If you are considering changing your diet based on my blog, please read this first, so you can have more of an idea of what the diet is and what to expect.
Dr. St. Amand wrote a book called What Your Doctor May NOT Have Told You About Fibromyalgia. Most of it is about a guaifenisen protocol (see link about my experience with that). I'm still not convinced about that part of the book, but the part that explains what foods cause pain is dead-on accurate. Most of it is avoiding carbs (which isn't what I wanted to hear either).
Let me tell you about me and how I ended up doing this blog. I'm pretty sure I've had fibro since I was about 12, but I wasn't diagnosed until 2007 at age 34; I was in graduate school and could barely think or move, and I was in a tremendous amount of pain (stress exacerbates symptoms). Two years later, I finished my degree (a literal miracle), got divorced, moved across the country with my daughter for my first full-time university teaching job, after being a full-time mom for 10 years and then a full-time student for 3. At this point, I had also gained a lot of weight- I weighed 178 (I'm only 5'00”).
A couple of months after moving, though, I was so fatigued and in so much pain that I couldn't change the lightbulb on our front porch. I had to cancel my classes so often that I thought I was going to lose my job. When I was there, I had a perpetual fever (that lasted two months) and I usually slept on the bench in my office when I wasn't teaching. My pain meds were barely touching the pain; the mattress even hurt (and I have a soft mattress). In fact, I hadn't put my new bed together yet; I couldn't do it. Two months later, my sister-in-law saw that and mercifully put it together for me. I almost never could get up to take my daughter to school, so she had to walk in really cold weather most of the winter. All my energy had to go into getting to work and doing my job, so we could live. Grocery shopping or any other errand would knock me out for the rest of the day. I had to put a lot of undo pressure on my daughter (who was trying to navigate her own new life and was a new teenager on top of that) to compensate for me, because I had no choice.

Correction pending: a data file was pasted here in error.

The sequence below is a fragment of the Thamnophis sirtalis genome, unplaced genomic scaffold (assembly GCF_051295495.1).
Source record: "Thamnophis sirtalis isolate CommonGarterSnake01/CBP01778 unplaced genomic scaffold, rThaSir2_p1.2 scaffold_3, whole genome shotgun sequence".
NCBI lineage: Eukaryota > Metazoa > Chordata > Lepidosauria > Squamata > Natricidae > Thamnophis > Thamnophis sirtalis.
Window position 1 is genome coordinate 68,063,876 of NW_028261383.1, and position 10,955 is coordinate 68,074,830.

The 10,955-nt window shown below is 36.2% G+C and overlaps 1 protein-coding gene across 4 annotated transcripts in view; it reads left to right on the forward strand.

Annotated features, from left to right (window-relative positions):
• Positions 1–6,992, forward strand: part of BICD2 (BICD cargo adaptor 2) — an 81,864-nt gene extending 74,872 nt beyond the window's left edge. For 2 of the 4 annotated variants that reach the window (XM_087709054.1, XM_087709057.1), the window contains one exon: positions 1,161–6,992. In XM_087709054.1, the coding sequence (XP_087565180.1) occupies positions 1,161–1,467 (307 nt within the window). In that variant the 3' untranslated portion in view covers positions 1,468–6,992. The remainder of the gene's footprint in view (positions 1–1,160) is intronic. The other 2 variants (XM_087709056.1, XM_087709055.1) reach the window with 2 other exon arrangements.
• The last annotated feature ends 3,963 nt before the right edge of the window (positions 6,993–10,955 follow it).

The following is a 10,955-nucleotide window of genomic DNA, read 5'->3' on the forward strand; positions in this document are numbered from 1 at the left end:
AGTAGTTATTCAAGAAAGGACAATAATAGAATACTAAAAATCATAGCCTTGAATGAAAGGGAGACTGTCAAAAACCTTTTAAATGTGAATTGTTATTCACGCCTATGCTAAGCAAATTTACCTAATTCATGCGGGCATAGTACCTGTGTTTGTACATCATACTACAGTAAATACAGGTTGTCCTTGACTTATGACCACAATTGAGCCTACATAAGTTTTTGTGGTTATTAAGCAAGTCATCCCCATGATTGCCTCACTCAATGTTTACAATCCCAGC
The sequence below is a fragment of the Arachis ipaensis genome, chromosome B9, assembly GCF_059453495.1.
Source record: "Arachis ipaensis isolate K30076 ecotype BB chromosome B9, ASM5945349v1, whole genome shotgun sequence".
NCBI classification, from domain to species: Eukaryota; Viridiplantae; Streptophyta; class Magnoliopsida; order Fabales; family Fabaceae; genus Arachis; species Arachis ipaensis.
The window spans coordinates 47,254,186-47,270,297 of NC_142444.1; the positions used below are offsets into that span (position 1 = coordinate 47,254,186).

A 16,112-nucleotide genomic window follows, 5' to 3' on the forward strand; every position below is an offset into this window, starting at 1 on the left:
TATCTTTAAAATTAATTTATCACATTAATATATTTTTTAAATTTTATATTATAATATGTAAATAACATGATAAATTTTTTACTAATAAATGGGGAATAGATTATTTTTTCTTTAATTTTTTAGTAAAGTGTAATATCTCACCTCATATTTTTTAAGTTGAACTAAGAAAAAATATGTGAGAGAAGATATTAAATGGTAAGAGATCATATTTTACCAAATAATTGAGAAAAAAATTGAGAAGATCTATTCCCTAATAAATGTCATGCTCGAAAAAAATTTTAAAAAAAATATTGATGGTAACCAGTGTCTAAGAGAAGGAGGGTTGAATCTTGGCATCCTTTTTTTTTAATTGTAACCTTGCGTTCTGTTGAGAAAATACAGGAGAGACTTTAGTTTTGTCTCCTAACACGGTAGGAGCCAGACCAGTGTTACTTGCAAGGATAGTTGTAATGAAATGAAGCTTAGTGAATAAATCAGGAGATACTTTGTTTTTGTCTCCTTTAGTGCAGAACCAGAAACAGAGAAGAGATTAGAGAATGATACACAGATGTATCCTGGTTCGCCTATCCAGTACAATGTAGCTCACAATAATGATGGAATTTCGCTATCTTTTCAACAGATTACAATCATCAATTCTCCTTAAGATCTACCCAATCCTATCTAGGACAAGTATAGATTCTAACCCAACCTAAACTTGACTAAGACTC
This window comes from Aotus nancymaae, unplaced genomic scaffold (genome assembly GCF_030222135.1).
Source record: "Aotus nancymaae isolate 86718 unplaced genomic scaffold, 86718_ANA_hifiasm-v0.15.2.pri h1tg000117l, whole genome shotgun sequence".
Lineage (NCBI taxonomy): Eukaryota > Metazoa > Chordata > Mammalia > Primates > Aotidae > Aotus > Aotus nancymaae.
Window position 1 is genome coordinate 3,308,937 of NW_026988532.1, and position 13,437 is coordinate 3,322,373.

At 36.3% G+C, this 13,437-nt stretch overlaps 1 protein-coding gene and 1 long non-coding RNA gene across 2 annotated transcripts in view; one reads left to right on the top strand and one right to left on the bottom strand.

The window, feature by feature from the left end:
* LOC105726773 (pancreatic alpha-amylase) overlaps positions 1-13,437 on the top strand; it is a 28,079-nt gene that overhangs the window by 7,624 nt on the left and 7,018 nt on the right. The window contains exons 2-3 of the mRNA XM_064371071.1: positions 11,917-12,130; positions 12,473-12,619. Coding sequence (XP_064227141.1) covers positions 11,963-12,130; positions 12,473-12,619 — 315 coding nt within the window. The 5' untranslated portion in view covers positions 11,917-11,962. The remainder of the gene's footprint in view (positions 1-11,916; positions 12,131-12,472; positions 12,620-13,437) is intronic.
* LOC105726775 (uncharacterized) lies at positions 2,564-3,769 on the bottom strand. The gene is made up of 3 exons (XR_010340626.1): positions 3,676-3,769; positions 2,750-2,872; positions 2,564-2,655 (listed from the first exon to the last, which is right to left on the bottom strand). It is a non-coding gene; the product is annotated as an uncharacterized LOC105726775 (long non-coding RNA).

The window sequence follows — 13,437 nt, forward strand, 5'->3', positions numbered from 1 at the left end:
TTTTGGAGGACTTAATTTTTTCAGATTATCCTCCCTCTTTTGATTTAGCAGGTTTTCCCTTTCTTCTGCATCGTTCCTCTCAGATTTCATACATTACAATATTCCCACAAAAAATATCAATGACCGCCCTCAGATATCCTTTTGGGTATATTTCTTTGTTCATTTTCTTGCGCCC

I had studied a lot about fibro; there is no cure, but I'd heard some people claim foods made a difference. I had now become desperate enough to change how I was eating. I had avoided it before because: 1. I hadn't believed it would work. 2. It was my one comfort! 3. It took mental and physical energy to plan for what I was going eat, and I didn't have any. But, I had to do something different. I was on a good pain prescription and one so I could stay in REM sleep (a common fibro issue), but I wasn't functioning well, or much of the time, at all.
So, I started the strict diet in the book. During the first weeks, the cravings for carbs were awful. I was going through withdrawals. It made my pain worse. It took 2-3 weeks before the increase in pain started to ease up. (I promise, it will ease up, though, and it will be worth it). After a while, I got used to eating this way. It's actually not that hard after a while, and I don't have this strong emotional connection to food that I once did. It's 14 months later that I'm starting this blog (May 2011), and I weigh 124! And that was just the side benefit. I almost never cancel class; I rarely need my handicapped tag for my car; I take my daughter to school every single morning (not that I'm a morning person suddenly- I still don't teach earlier than 10 am!); I can go hiking again sometimes (I still have to pay for that the next day or two). I can run errands after work- sometimes a few at a time and still go home and clean something or grade papers. My mind is a lot clearer, and I am off the heavy-duty meds; I take Aleve once in a awhile, but that's it.
Don't get me wrong, I still hurt quite often, but it's nothing like it was before. I still can push too hard and crash, but the major crashes only happen maybe once or twice a month now. (Of course, I've learned what my limits are, too, physically, so that helps.) And I cheat sometimes, but I hurt when I do, so it's not all that often that I'm willing to pay that price.